Elisabeth Kubler-Ross
Elisabeth Kubler-Ross in 1983 Lyn Alweis—Post Archive/Getty Images

The Woman Who Made Death a Conversation Starter

Jul 08, 2015

The idea that the dying might have something to teach the living seems self-evident. After all, as the psychiatrist Elisabeth Kübler-Ross put it, in a 1969 profile in LIFE Magazine, who better to offer instruction on “the ultimate human crisis” than those in the midst of it?

"When I wanted to know what it was like to be schizophrenic," Dr. Kübler-Ross told TIME earlier the same year, "I spent a lot of time with schizophrenics. Why not do the same thing? We will sit together with dying patients and ask them to be our teachers."

And yet the medical community reacted as though she’d suggested interviewing ghosts about the afterlife (which, to some degree, she later did). The institutional hush surrounding terminal illness was so deeply rooted by the 1960s that Kübler-Ross’s suggestion came as a shocking breach of protocol.

“The reaction of physicians ranged from annoyance to overt hostility,” TIME attested.

Kübler-Ross, born in Switzerland on this day, July 8, in 1926, was not deterred. Her seminar at the University of Chicago’s Billings Hospital, begun in 1965, featured terminally ill patients as lecturers—and helped lift the taboo on frank discussions of death in hospitals across the country. In her bestselling 1969 book, On Death and Dying, she compiled the insights she gleaned from these patients, most notably her conclusion that they typically struggled through five stages at the end of life: denial, anger, bargaining, depression, and acceptance.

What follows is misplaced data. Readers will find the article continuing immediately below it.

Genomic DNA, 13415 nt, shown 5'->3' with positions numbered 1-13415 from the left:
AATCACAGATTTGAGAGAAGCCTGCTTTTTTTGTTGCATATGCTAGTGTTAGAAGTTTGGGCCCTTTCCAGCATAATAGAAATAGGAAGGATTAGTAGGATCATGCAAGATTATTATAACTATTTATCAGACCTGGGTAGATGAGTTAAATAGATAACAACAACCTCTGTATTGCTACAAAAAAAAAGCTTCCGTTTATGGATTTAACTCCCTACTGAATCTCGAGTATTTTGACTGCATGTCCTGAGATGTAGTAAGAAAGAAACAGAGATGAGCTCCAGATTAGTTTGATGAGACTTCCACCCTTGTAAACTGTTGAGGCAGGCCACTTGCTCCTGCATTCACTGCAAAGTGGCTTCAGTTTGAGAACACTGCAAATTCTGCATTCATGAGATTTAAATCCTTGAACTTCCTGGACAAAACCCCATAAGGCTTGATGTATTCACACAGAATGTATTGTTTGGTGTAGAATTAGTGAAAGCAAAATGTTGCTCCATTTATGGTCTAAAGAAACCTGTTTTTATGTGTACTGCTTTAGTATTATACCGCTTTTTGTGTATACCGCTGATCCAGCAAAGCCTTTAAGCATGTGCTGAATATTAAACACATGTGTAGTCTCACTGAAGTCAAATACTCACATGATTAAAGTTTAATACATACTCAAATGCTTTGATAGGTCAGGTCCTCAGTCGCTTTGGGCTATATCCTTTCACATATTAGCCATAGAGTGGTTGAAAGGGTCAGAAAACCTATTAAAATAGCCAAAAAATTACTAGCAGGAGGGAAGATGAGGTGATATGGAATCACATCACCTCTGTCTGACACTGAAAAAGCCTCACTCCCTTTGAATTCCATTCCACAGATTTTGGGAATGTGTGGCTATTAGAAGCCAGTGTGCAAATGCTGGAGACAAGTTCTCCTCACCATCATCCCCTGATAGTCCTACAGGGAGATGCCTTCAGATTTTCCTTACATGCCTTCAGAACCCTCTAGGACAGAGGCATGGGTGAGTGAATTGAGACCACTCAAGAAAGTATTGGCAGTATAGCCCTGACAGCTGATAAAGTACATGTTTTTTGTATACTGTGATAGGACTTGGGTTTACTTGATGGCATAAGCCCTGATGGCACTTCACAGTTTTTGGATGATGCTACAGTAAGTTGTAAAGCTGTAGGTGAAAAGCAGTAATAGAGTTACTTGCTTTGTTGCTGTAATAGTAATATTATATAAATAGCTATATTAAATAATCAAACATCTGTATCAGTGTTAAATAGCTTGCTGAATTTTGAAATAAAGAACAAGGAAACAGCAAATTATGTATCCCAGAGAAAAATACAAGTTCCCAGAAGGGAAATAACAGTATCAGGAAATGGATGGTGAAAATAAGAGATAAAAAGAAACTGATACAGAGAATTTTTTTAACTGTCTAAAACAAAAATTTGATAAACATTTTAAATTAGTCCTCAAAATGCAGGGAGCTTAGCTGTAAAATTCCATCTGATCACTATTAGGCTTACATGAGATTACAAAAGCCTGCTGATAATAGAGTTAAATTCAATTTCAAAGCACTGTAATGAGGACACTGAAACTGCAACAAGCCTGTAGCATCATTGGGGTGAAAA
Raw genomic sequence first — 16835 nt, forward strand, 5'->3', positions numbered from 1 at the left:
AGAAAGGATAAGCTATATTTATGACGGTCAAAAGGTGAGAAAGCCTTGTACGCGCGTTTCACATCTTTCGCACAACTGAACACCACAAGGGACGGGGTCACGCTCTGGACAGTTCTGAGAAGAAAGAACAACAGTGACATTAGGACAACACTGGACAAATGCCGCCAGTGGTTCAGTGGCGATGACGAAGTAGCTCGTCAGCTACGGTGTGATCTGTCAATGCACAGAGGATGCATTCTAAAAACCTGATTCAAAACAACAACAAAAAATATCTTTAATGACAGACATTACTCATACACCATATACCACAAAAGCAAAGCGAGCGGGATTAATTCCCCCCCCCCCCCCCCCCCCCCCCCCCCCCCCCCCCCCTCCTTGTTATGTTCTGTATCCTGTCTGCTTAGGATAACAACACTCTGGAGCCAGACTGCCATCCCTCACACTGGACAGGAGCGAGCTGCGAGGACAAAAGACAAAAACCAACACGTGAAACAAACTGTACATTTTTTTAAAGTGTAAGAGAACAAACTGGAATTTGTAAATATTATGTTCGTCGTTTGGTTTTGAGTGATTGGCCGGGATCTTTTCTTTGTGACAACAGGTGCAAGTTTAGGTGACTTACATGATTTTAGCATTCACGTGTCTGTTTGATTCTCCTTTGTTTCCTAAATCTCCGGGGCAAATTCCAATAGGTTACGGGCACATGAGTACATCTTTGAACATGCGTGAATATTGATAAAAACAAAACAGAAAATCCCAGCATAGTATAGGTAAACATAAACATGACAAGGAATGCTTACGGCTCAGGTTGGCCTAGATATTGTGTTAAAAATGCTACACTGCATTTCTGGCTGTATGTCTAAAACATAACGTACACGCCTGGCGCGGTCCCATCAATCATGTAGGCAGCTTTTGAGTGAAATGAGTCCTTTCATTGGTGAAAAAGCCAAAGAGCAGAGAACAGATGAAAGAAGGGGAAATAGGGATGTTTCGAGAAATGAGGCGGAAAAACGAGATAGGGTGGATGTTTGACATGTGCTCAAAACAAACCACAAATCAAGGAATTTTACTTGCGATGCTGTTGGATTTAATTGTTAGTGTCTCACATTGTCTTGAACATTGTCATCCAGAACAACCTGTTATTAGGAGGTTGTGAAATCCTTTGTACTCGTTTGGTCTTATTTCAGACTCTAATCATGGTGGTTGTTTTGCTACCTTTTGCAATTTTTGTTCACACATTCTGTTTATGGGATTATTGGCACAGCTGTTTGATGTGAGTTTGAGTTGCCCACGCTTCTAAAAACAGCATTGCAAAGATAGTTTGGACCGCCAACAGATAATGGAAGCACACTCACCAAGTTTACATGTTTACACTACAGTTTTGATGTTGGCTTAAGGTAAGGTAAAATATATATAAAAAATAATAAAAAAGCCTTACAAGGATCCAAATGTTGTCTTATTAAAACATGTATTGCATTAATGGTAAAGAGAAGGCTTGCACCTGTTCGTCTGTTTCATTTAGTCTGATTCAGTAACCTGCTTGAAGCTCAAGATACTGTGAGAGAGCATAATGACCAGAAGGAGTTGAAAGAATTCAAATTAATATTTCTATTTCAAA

While other researchers have questioned whether the five-stage model accurately depicts the experience of dying (or grieving in general), few deny that Kübler-Ross’s work led to improvements in the way terminally ill patients were treated. As she revealed, they didn’t necessarily appreciate being ignored in hospitals or tiptoed around by relatives and friends.

TIME summarized Kübler-Ross’s conclusion that “…the patient who is not officially told that his illness is fatal always discovers the truth anyway, and may resent the deception, however well meant.” The story goes on:

The dying are living too, bitter at being prematurely consigned—by indifference, false cheerfulness and isolation—to the bourn of the dead. It is not death they fear, but dying, a process almost as painful to see as to endure, and one on which society—and even medicine—so readily turns its back.

Kübler-Ross’s seminars lifted terminally ill patients out of their isolation, at least for a time, and gave them a platform to share their fears and their hopes. (Even those who made it to the acceptance stage rarely gave up hope, according to TIME.)

Just as importantly, the seminars gave Kübler-Ross’s students a glimpse into the part of life that remains one of our culture’s best-kept secrets. As LIFE concluded in 1969, “It is very much as if, while watching the others come to an understanding with death, they begin to move toward understandings of their own.”

Read more from 1969, here in the TIME archives: Dying: Out of Darkness

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